Eines der sehnsüchtigst erwarteten Machwerke des großen Hollywood-Apparates, der neue Nolan-Batman-Streifen The Dark Knight Rises, erreicht in diesen Tagen die Kinosäle. Neben allerlei vorfreudigen Beschwörungen fand ich auch einen interessanten Essay, den Elliott Prasse-Freeman und Sayres Rudy für The New Inquiry schrieben. Sie vertreten darin die These, dass aktuelle soziale Kämpfe (insbesondere die Occupy-Bewegung) mittlerweile Hollywood erreicht hätten. The Dark Knight Rises lesen beide demzufolge als „the first mass-culture artifact of the Occupy era“, in dem die Rolle und kulturelle Bedeutung der Figur Batmans vollkommen neu bestimmt werden müsse, was sie am Beispiel eines der Trailer verdeutlichen:

The trailer opens with a cherubic boy singing the Star-Spangled Banner at a football game before calm inevitably gives way to storm: a gas-masked sadist blows up the field, prisoners riot, swat teams assemble, a tank fires on city hall, a hover craft flies through the streets, and so on. These rapid-fire cuts act as bundled spectacles of stimulation: Look at all this action you are going to enjoy! Hence our attention lingers when the clip slows down. There are three such moments: butler Alfred comforts a forlorn Bruce Wayne by invoking Bruce’s orphan-related trauma, the boy sings the American anthem, and then — the longest by far — an extended ballroom scene where a spectral Anne Hathaway whispers in Bruce Wayne’s ear:

„You think this can last. There is a storm coming, Mr. Wayne. You and your friends better batten down the hatches, because when it hits, you’re all going to wonder how you ever thought you could live so large and leave so little for the rest of us.“

Class tension here is not only directly addressed but presented as the central threat to which Batman must respond. The next shots are of rioting prisoners and others chanting a phrase in a foreign language. What are they saying? “Rise,” we are told. Rise? Is this a working-class revolution we are being promised?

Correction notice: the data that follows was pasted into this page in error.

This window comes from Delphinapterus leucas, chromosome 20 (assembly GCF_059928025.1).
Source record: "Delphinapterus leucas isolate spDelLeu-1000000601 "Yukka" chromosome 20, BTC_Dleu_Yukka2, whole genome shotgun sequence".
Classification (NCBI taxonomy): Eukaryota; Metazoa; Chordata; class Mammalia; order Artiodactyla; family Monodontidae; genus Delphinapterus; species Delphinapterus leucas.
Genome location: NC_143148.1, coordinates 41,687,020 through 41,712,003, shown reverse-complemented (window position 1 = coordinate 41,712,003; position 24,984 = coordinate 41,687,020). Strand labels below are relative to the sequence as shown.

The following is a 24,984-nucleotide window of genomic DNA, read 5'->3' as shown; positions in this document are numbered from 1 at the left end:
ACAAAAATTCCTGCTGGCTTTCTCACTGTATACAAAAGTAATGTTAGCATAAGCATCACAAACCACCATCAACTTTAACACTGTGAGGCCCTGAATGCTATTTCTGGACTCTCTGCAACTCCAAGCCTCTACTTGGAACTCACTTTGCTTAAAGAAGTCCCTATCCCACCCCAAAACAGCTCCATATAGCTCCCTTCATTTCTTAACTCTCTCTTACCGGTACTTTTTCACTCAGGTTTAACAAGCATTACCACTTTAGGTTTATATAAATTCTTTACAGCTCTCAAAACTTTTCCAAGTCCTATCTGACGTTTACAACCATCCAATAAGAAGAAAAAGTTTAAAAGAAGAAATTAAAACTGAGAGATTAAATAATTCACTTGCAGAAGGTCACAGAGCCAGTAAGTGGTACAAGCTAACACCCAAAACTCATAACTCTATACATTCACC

Batman könne deshalb auch nicht mehr als „der Gute“ herhalten, da er das unmenschliche System von Gotham City (als Synonym für die spät-kapitalistische Stadt) mitsamt seiner Korruption und Ausbeutung gegen Aufstände und Unruhen verteidigt. Stattdessen wäre es nötig, seine neue Rolle als die des Villains zu bestimmen — eine Funktion, die er einfach noch nicht realisiert hat:

The justification for Wayne’s wealth has always been that it afforded him resources to “fight crime” as a semi-reclusive philanthropist and as Batman. But as the first film in the Nolan reboot, Batman Begins, emphasizes, degenerate street criminals and not super-villains motivate Batman by murdering Bruce’s parents, whose beneficent philanthropy had been all that was keeping Gotham City’s ungrateful poor from destitution. A war on street criminals can be read uncomplicatedly as a war on the poor.
Wayne personifies capitalist firms’ “legitimate” expansion — assimilation to the military complex and consolidation with finance capital — and capture of the political process. Note that in The Dark Knight, when hailing Harvey Dent as Gotham’s savior in a scene glorifying his super-sovereignty, Wayne tells Dent, “One fundraiser with my pals … you’ll never need another cent.” Batman, meanwhile, personifies the extra-juridical violence needed to clean up the messes Wayne’s system produces. Batman is the barely veiled, ever-necessary, and always spectacular violence that haunts Gotham.